A Russian satellite TV channel devoted to Orthodox Christianity plans to go national to promote its conservative agenda as part of a Kremlin push to counter the liberal opposition and bolster Russia's traditional institutions, a Russian daily reported Monday.
Launched in 2005, Spas (Savior) TV has been endorsed by the increasingly powerful Russian Orthodox Church and claims to have an audience of about 10 million households in Russia. But the channel has widely been criticized for its unexciting programming and recycling of old shows.
Funded from donations from Orthodox businessmen, it features talk shows and educational programs that have often lambasted Darwinism and maintained that Russia is part of an "Orthodox civilization" that does not need such Western affectations as liberal democracy, feminism and gay marriage.
The channel has filed an application with the Federal Service for Supervision in Telecommunications, Information Technology and Mass Communications, the government body that distributes television frequencies, to become part of a nationwide set of digital television channels, the Kommersant daily reported Monday. Spas TV will be reformatted technologically and thematically to attract a wider audience, the channel's director general, Boris Kostenko, told the paper.
The channel will feature "daily shows with discussions aimed at young, thinking, soul-searching people," Kostenko was quoted as saying.
Following massive opposition protests against Vladimir Putin's return to the Kremlin for a third presidency last May, the Kremlin has introduced a string of laws aimed at controlling the Internet, ramping up the penalties for offending religious believers and increasing the penalties for religious groups promoting "extremist" ideas.
The Russian Orthodox Church, which has described Putin as a "God-given" leader, has become one of the most ardent supporters of the government's drive for control of the nation's consciousness, with unswerving support for even the most unpopular government initiatives.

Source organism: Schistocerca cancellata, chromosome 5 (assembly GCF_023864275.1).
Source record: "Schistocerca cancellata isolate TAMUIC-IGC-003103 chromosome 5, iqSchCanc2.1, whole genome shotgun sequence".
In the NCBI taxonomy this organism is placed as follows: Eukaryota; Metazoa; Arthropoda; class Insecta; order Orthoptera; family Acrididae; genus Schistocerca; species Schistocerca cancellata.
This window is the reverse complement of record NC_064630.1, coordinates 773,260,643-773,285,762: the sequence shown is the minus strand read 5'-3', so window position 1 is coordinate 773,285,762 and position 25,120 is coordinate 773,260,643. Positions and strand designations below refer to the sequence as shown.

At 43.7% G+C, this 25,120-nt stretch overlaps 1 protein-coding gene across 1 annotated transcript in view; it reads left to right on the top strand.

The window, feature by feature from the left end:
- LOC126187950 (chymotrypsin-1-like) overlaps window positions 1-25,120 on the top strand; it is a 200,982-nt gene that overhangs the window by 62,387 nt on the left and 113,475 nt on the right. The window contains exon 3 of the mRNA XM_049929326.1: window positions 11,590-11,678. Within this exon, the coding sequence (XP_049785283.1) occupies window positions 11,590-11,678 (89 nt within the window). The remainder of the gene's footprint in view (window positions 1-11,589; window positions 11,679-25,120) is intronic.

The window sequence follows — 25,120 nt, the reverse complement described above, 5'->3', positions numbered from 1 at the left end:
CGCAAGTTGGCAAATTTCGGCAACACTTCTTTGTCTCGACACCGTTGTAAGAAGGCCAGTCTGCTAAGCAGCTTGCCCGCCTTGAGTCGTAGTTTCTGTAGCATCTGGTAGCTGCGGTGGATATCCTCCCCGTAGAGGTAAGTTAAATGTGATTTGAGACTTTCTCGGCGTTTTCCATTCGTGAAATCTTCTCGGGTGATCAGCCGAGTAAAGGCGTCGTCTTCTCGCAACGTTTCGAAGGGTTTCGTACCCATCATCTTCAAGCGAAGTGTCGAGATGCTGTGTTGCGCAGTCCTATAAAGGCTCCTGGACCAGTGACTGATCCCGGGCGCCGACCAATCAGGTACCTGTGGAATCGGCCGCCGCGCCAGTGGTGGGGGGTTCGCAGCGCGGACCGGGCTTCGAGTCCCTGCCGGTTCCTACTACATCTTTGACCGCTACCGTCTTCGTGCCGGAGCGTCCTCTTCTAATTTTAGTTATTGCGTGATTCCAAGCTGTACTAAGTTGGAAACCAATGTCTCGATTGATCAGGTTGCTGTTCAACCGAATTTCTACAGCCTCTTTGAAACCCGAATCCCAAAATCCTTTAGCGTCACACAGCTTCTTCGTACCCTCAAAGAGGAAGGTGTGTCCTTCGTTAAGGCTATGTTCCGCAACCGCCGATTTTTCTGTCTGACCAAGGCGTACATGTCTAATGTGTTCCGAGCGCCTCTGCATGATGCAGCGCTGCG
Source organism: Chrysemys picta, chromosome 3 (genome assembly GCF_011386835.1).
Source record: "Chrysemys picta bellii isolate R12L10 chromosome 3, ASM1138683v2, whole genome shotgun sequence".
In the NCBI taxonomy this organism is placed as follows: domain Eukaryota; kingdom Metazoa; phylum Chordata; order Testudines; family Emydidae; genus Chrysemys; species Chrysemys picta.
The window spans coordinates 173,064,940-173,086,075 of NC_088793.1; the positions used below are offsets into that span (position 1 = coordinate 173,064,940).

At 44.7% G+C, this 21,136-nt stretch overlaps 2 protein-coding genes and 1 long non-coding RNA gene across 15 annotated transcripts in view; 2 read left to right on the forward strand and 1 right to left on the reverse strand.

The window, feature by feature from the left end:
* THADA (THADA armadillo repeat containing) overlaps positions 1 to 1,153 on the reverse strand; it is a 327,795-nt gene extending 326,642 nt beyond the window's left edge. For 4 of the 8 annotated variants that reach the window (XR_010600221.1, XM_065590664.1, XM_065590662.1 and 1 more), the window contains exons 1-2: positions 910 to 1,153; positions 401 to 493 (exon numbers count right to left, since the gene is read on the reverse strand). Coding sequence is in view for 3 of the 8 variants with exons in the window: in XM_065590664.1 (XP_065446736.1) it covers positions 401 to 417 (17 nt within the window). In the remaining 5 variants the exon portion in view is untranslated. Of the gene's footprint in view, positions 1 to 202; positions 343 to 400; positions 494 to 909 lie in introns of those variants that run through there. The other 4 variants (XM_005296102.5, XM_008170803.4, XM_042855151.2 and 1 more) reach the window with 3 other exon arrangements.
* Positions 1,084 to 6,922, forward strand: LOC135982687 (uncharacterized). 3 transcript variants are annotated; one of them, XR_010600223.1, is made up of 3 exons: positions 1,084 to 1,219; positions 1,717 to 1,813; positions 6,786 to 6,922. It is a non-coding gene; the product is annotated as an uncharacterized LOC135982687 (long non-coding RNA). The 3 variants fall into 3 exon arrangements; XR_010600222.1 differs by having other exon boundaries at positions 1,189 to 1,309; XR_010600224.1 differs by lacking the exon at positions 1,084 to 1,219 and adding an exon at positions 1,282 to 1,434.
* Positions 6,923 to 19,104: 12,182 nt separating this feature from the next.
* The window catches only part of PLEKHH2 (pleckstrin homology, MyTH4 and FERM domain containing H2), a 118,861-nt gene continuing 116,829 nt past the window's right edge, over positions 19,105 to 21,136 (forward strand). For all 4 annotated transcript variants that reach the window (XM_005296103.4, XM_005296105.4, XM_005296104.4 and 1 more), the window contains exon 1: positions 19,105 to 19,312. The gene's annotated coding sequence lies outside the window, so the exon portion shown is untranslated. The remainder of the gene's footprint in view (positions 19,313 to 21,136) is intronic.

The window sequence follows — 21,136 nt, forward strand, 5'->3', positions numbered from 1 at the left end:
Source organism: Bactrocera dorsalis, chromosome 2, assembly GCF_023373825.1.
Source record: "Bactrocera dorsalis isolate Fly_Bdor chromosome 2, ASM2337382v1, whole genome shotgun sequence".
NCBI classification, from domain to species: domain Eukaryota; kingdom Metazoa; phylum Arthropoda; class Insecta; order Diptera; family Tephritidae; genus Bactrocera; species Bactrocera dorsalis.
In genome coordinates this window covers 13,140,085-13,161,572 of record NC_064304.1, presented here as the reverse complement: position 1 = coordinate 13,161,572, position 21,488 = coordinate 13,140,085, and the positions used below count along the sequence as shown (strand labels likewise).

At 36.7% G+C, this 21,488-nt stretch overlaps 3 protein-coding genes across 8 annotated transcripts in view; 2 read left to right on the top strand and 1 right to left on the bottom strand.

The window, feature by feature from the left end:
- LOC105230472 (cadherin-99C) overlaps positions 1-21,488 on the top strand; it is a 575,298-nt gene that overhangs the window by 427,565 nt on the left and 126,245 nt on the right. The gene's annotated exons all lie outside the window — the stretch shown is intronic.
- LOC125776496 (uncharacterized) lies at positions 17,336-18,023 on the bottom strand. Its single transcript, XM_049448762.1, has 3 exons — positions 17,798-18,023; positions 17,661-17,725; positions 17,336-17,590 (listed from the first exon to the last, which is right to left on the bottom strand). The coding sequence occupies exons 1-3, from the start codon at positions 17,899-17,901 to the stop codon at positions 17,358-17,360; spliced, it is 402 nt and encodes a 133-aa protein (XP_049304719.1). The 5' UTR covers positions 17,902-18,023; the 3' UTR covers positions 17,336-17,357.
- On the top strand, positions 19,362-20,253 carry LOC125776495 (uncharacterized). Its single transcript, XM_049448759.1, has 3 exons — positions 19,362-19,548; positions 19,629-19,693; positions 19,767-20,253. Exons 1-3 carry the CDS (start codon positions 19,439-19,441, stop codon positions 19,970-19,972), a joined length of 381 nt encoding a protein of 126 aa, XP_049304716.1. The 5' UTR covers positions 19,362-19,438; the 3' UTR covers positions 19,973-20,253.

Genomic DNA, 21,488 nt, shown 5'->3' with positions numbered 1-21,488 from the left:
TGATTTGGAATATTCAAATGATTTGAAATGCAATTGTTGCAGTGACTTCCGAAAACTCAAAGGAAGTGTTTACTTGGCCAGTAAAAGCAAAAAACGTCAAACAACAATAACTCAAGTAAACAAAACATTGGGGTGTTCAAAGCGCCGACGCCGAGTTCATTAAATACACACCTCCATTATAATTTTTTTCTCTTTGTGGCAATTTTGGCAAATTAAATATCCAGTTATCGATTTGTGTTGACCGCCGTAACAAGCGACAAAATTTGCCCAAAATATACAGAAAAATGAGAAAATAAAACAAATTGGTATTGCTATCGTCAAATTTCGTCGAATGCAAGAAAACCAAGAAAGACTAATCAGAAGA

The church was widely seen as a driving force behind the prosecution of the feminist band Pussy Riot for their unauthorized, anti-Putin "punk prayer" at Moscow's Christ the Savior Cathedral last February. The stunt was followed by an internationally condemned trial that sentenced three band members to two years in jail. An Orthodox priest who condemned the trial was defrocked last August and fled Russia.
The decision to promote a television channel is an atypical departure for the church, which has not traditionally embraced technological innovation. Last month, Moscow Patriarch Kirill said monks should avoid the "sinful and tempting" Internet.
An outspoken cleric said that the decision to promote Spas TV was not political and that the new audience might help the channel overcome its "chronic" financial problems.
"This is a normal evolution of an electronic mass medium," Deacon Andrei Kurayev, a professor at the Orthodox Church's Spiritual Academy, told RIA Novosti. "Hopefully, it will help the channel get rid of its chronic financial starvation and come up with new content."
But a dissident cleric and former lawmaker said the plans signified the church's failure to attract young Russians.
"This is a sign of the Church's failure to influence modern youth that wants freedom of religion, freedom of choice and freedom for the outstanding young women from Pussy Riot," Father Gleb Yakunin told RIA Novosti.
The plans to reformat the programming are nothing but "pitiful attempts and wasted money," he said. "Nothing good and kind will come out of it."
The Church excommunicated Yakunin in 1997 after he headed a government commission that concluded that most top clerics, including late Patriarch Alexei II and his successor, Patriarch Kirill, were KGB informers.
Oppressed and purged by the officially atheist Soviet government, since the collapse of the Soviet Union in 1991 the Moscow Patriarchate has grown into the world's largest Orthodox church and now claims to have three-quarters of Russia's 142 million in its flock — along with millions in former Soviet states.
But independent polls show that only a fraction of Russians are regular churchgoers and Bible-readers, while an overwhelming majority of self-described Orthodox believers are unfamiliar with the tenets of Christianity and ignore church rites such as confession and fasting.